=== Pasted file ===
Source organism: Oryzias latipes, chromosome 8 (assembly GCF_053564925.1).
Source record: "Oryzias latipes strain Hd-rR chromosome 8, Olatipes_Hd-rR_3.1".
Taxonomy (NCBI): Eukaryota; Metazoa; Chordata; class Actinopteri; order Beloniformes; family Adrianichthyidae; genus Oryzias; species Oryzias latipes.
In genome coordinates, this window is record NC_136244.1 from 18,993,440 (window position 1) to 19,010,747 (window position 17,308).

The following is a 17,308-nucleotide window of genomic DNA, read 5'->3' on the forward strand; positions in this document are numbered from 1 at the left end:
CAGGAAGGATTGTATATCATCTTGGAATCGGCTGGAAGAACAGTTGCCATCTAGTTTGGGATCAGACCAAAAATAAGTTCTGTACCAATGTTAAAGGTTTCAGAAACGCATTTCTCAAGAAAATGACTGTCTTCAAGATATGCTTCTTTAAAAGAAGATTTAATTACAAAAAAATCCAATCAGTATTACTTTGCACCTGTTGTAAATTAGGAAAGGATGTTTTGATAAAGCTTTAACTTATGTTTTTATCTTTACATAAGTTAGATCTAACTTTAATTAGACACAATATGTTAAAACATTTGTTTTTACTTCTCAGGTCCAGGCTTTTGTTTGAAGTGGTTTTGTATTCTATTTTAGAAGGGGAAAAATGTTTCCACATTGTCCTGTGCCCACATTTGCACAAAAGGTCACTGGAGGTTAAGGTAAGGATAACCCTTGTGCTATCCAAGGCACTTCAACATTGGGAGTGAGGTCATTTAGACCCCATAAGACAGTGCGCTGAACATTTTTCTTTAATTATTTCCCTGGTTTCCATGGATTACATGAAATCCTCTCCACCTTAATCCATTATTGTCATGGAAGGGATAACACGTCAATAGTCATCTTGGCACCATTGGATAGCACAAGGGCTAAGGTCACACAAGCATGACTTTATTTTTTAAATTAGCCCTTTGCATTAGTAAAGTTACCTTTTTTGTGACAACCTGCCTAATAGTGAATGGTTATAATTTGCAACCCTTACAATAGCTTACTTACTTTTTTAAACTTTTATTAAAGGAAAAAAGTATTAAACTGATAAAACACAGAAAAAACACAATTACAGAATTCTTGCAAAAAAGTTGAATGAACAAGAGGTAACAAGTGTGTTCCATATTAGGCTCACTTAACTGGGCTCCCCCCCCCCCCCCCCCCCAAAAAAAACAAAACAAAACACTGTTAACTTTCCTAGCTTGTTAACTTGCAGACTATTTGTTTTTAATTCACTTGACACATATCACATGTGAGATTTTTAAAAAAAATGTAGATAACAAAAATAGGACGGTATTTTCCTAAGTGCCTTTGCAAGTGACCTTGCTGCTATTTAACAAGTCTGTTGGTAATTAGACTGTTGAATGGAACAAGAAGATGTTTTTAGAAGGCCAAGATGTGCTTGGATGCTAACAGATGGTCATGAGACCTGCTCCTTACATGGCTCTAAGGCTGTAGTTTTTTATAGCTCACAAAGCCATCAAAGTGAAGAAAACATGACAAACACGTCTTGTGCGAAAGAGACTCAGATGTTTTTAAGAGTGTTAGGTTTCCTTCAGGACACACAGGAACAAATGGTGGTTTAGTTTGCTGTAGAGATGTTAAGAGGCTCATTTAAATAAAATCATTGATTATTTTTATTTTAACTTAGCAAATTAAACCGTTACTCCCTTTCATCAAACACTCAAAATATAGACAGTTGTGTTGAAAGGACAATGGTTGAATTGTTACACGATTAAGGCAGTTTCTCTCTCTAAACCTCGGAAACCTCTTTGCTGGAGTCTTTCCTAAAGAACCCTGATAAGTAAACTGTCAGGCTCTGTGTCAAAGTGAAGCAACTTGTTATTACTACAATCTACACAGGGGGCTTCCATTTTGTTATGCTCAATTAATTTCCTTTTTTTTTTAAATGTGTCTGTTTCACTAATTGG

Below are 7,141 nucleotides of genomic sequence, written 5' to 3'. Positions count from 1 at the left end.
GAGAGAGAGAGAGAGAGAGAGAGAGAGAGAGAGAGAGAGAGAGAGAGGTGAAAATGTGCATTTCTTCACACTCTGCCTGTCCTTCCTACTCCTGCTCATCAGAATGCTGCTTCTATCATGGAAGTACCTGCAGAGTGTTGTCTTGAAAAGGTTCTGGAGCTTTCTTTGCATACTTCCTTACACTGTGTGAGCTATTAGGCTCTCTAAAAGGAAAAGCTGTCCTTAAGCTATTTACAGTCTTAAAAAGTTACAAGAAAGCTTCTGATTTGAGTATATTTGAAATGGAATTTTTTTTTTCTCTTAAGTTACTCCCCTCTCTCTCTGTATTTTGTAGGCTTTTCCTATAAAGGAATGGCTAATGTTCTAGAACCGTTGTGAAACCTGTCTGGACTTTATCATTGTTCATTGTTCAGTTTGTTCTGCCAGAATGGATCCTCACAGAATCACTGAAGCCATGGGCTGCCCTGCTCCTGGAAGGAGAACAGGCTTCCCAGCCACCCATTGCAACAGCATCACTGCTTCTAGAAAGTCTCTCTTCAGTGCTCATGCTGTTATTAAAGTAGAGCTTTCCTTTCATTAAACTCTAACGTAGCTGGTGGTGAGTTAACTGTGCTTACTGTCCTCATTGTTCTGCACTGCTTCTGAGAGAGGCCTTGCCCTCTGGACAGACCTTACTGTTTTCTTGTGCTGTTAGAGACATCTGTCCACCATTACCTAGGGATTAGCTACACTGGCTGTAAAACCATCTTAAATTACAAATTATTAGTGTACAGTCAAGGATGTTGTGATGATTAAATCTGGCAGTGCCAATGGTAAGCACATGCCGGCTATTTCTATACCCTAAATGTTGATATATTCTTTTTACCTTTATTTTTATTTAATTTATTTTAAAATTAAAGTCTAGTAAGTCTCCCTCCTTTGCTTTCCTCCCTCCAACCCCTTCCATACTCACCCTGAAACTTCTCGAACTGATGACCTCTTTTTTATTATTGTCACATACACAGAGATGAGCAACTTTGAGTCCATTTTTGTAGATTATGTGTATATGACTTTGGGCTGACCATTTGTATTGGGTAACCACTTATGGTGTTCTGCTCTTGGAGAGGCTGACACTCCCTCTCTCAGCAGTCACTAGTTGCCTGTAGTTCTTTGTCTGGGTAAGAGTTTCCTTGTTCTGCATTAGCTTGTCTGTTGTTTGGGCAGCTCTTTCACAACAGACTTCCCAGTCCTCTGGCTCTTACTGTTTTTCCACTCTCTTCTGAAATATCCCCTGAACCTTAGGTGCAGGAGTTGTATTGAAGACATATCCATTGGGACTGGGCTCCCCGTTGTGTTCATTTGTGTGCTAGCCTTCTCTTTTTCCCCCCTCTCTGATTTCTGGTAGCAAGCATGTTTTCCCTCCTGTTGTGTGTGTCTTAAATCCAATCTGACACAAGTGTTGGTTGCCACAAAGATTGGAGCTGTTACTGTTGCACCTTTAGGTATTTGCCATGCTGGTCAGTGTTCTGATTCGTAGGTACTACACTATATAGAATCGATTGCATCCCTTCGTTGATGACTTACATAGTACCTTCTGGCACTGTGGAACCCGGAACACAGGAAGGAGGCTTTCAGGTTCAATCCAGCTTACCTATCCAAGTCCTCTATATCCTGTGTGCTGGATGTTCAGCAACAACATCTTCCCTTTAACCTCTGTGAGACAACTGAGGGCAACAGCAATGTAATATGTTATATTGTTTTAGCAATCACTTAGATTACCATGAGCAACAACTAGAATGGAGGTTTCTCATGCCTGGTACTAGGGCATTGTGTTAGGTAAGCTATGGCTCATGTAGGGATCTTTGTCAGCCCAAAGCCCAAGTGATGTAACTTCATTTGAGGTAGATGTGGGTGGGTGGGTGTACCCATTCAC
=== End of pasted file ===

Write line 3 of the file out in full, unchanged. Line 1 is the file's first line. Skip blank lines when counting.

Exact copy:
Taxonomy (NCBI): Eukaryota; Metazoa; Chordata; class Actinopteri; order Beloniformes; family Adrianichthyidae; genus Oryzias; species Oryzias latipes.